It could be seen above that there is change in “a.” Let’s study how the mechanism works:

  • There is no change in the object’s value when the initialization of “a” with 344.
  • Instead, a new object is created and is bounded with “a.”
  • The other object assigned as 244 would no longer be accessible.
  • The above example utilized an integer object.

At a=244, a new object is created and referenced to “a” as shown below: –

Post using a=344, there is a new object referenced with “a”. The following diagram represents the same: –

Therefore, whenever there is the assignment of a new value to the name of int type, there is a change in the binding of the name with another object. The same principle aligns with tuples, strings, float, and Boolean hence termed immutable.

Implications for dictionary keys in Python

Dictionaries can be defined as the ordered collections that stores data in the key format and does not allow duplicates. Dictionaries contains one key which have corresponding value pair aligned to it. They are mutable in types, and their content can be changed even after their initialization and creation.

At any moment, the key points to one specific element at a time. The keys of dictionaries are immutable.

Let us take a hypothetical scenario as shown below: –

a = [4, 6]
b = [5, 6, 7]
my_dict = {a: 'x', b: 'y'}
print(my_dict)

Output: – The above Python code does not yield any output, and instead, it generates a type error of unhashable type. This is a hypothetical situation and is not used in the Python compiler.

Here, a is defined as [4,6], and in the dictionary, it is defined as x. Here, b is defined as [5,6,7], and in the dictionary, it is defined as y.

  • The key ‘a’ has the value of [4,6], and it is further initialized to x.
  • The key ‘b’ has the value of [5,6,7] which is further initialized to ‘y’ in a dictionary.
  • Now assume that the value of ‘a’ is appended with 5 and 7, which is a key for the dictionary.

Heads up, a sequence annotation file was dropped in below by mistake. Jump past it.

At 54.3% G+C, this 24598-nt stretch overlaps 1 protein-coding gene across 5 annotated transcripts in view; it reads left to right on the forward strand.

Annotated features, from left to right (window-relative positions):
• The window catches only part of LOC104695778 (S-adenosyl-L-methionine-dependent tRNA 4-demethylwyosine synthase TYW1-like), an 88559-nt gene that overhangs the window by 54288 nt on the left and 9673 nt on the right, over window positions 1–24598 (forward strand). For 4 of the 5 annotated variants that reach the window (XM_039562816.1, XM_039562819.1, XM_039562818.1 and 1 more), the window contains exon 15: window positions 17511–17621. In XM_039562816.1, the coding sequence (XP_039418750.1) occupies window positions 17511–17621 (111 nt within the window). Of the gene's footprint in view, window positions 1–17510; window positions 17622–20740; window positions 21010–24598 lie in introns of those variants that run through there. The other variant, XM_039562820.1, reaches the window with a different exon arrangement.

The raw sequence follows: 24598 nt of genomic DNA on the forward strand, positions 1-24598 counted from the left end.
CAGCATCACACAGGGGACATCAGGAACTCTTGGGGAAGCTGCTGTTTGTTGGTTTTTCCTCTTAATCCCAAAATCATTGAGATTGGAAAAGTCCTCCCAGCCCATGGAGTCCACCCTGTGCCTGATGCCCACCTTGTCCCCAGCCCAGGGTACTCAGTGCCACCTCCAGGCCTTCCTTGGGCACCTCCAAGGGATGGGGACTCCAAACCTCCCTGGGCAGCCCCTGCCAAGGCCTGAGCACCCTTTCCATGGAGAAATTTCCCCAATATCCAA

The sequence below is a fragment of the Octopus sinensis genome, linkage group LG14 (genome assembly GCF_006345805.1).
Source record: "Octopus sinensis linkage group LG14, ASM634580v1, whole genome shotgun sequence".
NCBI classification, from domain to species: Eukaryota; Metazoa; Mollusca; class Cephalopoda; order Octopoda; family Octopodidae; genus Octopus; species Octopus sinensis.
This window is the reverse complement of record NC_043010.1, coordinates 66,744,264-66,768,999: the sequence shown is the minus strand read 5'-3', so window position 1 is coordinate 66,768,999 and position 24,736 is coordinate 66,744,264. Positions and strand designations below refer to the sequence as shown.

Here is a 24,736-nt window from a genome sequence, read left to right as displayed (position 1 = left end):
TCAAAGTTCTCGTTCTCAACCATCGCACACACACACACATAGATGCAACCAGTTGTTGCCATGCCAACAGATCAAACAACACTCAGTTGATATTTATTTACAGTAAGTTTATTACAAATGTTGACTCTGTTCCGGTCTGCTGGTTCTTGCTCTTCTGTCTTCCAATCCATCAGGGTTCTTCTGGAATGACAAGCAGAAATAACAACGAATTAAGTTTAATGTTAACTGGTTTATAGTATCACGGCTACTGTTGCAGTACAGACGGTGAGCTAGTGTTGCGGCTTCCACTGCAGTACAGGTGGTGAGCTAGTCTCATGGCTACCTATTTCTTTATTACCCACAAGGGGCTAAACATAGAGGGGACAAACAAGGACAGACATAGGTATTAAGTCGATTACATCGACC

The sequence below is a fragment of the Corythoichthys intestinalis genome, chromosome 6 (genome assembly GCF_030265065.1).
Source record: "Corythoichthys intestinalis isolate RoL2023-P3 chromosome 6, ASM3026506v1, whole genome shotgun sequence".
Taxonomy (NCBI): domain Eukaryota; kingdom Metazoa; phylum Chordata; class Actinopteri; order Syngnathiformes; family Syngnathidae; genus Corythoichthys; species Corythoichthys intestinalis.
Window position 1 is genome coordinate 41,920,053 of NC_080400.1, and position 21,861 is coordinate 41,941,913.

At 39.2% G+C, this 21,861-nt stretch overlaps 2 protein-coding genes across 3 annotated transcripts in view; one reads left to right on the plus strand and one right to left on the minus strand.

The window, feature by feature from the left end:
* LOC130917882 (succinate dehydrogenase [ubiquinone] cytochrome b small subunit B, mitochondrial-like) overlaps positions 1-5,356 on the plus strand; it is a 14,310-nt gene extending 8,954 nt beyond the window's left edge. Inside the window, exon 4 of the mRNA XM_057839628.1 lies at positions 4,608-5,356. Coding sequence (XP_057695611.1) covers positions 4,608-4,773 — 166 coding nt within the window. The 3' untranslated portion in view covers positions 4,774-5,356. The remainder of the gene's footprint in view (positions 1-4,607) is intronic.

• Then the dictionary has been mutated, and it would give both ‘x’ and ‘y’ as values for the above dictionary.

Consider the following scenario as illustrated above: –

a = [5, 6,7]
b = [5, 6, 7]
my_dict = {a: 'x', b: 'y'}
print(my_dict)

Hence, as a programming language, Python makes keys of the dictionary immutable, and dictionaries are immutable data types.

Exceptions in immutability

However, Python provides exceptions to immutability such exceptions can be observed for the tuple object type. A tuple can be a combination of mutable and immutable object types. Let us take an example to explain the exceptions in immutability as shown below: –

Python Code:

tupexample=([1,1],'guru99')
print("the tuple before change",tupexample)
print("the id of tuple before change",id(tupexample))
tupexample=([2,2],'guru99')
print("the tuple after change",tupexample)
print("the id of tuple after change",id(tupexample))

Output:

the tuple before change ([1, 1], 'guru99')
the id of tuple before change 140649480694656
the tuple after change ([2, 2], 'guru99')
the id of tuple after change 140649480694592

You can see in the above code, that the first element, which is a list, is mutable, whereas the tuple is immutable. The value of the tuple cannot be changed, but the contents of the list present inside the tuple can change its value.

Therefore, this raises an exception that the immutable objects do not change their value, but the value of constituents changes their value.

Mutable vs. Immutable objects

Here are major differences between Mutable and Immutable Objects:

Mutable object Immutable object
The object state can be changed once created The object state cannot be changed once created
Mutable objects are not regarded as thread-safe in nature. Immutable objects are regarded as thread-safe in nature.
The mutable objects are not made final, and hence the programmer can keep changing mutable objects and use the same objects. It is critical to make classes final when there is the creation of the immutable object

Python Immutable Data Types:

Class Explanation Immutable or not
Bool Boolean value Immutable
Int Integer value (magnitude can be arbitrary) Immutable
Float Floating point number Immutable
List Sequence of objects of mutable nature Mutable
Tuple Sequence of objects of immutable nature Immutable
Str Character /string Immutable
Set set of distinct objects that are of Unordered nature Mutable
Frozenset Set class of immutable nature Immutable
Dict Dictionary or associative mapping Mutable